Our discussion last week on ‘Prosperity without Growth’ by Tim Jackson was both expansive and at times involved, yet it felt a bit like trying to catch a wet frog blindfolded. To some extent this metaphor extends to what many thought of the book, it clearly sets out how the present economic system is unsustainable, unless growth can be completely decoupled from carbon emissions, gives a vision of what a more sustainable economy might look like, but is less specific on how to move from one to the other. This is not a criticism of the author because there are no quick fix solutions to solving the most pressing problems humans face.
A number of Green-Thinkers thought that the book was a useful summing up of theories such as zero-growth, decoupling, gross national happiness, and different modes of capitalism. Others struggled with some of the economic theorising but found it a valuable contribution to their environmental knowledge.
We debated the central premise of the book that it is necessary to reduce the carbon intensity of every dollar spent globally from 768g CO2 to 6-40g of CO2 by 2050, and Jackson sees this as highly unlikely if not impossible. Therefore the only alternative (if depopulation is ruled out) is to redesign an economy that functions properly with zero growth (without creating mass unemployment). It was pointed that personalities who have raised the spectre of any form of population control in the past have been ridiculed or sidelined by the establishment, and also that the Gardener’s World presenter Monty Don is launching a series on Radio 4 in June called ‘Shared Planet’ that will be discussing population. Secondly we recovered some ground from our previous meeting where we discussed Mark Lynas’ theory that innovation and technology can achieve the decoupling required within the timescale. There is certainly no shortage of innovation in this area (eg: the circular economy, energy efficiency, dematerialisation, moving from products to services, even geo-engineering …) however the question is not really are these efforts worthy, but will they be enough?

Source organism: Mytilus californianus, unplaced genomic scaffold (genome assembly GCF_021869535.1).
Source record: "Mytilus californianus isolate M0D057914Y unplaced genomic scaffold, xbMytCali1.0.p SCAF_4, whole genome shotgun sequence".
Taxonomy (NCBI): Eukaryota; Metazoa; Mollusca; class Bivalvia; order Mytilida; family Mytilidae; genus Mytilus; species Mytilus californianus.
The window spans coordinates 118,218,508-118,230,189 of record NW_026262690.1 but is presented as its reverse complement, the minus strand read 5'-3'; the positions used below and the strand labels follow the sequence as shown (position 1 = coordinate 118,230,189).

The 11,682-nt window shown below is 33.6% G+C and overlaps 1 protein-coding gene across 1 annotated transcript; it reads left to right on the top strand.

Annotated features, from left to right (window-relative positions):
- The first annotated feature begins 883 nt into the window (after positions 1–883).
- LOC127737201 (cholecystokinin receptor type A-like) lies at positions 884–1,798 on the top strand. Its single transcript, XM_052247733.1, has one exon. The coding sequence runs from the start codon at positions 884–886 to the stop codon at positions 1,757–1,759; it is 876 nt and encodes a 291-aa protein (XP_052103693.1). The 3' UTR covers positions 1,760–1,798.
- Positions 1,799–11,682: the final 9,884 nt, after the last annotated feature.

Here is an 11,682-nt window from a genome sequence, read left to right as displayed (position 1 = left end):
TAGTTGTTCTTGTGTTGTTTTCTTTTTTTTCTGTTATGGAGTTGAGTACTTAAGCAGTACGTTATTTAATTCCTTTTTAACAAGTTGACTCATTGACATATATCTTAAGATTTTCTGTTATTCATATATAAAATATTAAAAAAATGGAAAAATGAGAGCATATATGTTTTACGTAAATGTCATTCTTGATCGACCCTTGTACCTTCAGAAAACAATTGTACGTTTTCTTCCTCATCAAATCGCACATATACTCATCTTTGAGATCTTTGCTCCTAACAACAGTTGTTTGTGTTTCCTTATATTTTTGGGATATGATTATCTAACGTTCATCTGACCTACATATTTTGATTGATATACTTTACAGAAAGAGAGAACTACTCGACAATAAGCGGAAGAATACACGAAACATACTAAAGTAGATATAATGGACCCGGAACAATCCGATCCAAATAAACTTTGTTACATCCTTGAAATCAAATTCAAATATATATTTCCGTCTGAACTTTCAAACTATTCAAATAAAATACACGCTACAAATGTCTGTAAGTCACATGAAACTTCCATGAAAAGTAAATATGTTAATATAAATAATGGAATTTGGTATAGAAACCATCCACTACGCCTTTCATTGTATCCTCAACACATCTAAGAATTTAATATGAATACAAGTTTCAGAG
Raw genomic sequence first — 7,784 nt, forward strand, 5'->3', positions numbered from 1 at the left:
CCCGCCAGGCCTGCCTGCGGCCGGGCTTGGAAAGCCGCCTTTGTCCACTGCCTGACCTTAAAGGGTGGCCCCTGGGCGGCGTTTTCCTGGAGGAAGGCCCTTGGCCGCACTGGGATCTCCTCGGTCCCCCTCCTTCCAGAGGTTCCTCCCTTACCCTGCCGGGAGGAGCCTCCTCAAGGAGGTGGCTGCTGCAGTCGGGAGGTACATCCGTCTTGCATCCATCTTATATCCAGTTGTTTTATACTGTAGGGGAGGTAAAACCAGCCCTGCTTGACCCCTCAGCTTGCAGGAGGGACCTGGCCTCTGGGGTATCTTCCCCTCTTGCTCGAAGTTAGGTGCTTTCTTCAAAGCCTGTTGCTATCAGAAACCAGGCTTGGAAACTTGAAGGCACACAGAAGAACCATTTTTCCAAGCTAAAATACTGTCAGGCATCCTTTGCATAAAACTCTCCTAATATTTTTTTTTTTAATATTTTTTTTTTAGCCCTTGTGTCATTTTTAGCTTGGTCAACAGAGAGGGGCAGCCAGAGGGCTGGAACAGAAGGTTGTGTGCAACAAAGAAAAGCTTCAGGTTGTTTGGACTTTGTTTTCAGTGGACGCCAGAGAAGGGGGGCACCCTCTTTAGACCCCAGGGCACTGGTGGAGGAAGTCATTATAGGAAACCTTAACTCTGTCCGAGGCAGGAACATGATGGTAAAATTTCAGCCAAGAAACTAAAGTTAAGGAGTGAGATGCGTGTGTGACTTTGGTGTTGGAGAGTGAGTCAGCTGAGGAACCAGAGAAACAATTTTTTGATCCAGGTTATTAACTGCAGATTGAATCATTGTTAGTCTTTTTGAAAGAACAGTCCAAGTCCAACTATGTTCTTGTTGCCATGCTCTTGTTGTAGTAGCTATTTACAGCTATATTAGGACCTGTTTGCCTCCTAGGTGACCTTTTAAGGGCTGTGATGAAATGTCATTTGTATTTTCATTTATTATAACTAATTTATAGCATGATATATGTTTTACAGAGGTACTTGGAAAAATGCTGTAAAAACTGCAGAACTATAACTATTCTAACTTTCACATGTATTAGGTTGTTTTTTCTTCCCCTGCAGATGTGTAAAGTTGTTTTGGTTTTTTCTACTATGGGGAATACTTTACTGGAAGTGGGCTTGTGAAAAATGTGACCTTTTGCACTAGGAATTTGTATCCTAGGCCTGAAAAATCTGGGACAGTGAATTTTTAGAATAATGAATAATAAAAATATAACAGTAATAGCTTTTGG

This is where the discussion sidestepped the polarised technology versus zero-growth debate and the view was expressed that both technology and economic models that value ecosystems properly, and move away from exploiting people and the planet, are urgently needed. We discussed that kind of event or tipping point that would be required to create such as change in thinking globally. There was a debate about the level of intervention required by governments and how much can be left up to industry with various views expressed. One opinion was that more forward thinking business are calling out for governments to set a stronger sustainability framework in which to operate, thus creating a level playing field, and avoiding the tragedy of the commons scenario. Another view was that ethical capitalism is an oxymoron because some business would buy and sell their grannies if it makes money.
Jackson examines the Keynesian-like public spending programme of governments around the world in response to the 2008 economic crisis and how some governments supported high carbon industries and banks, while other such as South Korea pledged 80% to a green stimulus package creating hundreds of thousands of green jobs. There was a widely held agreement with Jackson that a wider-range of ‘work’ needs to be valued in a green-economy and some of this may be more labour intensive in order to be less polluting or ecologically damaging. This view was especially relevant to a farmer present who explained that preserving soil quality and structure requires more sensitive, labour intensive farming techniques, and presently we are losing an alarming amount of top soil which is essentially robbing future generations.
We had many other interesting conversations about our personal consumption habits, responsible capitalism, government green-mechanisms such as FITs in the UK and recycling in Belgium, and home ownership but I can’t do them all justice here. Please feel free to add your comments below, or if this whets you appetite please join us for future discussions.
I was left pondering what a future socio-economic-political system would look like that was both innovative and hi-tech yet held highly valued people and the planet – for some reason Star-Trek came to mind!
For me the mark of a good Green-Thinkers book is one that generates discussion and moves my thinking on and ‘Prosperity without Growth’ scored highly on both counts. This book was published in 2009 and I look forward to reading more Tim Jackson in the future especially on implementation mechanisms.
By Marek Bidwell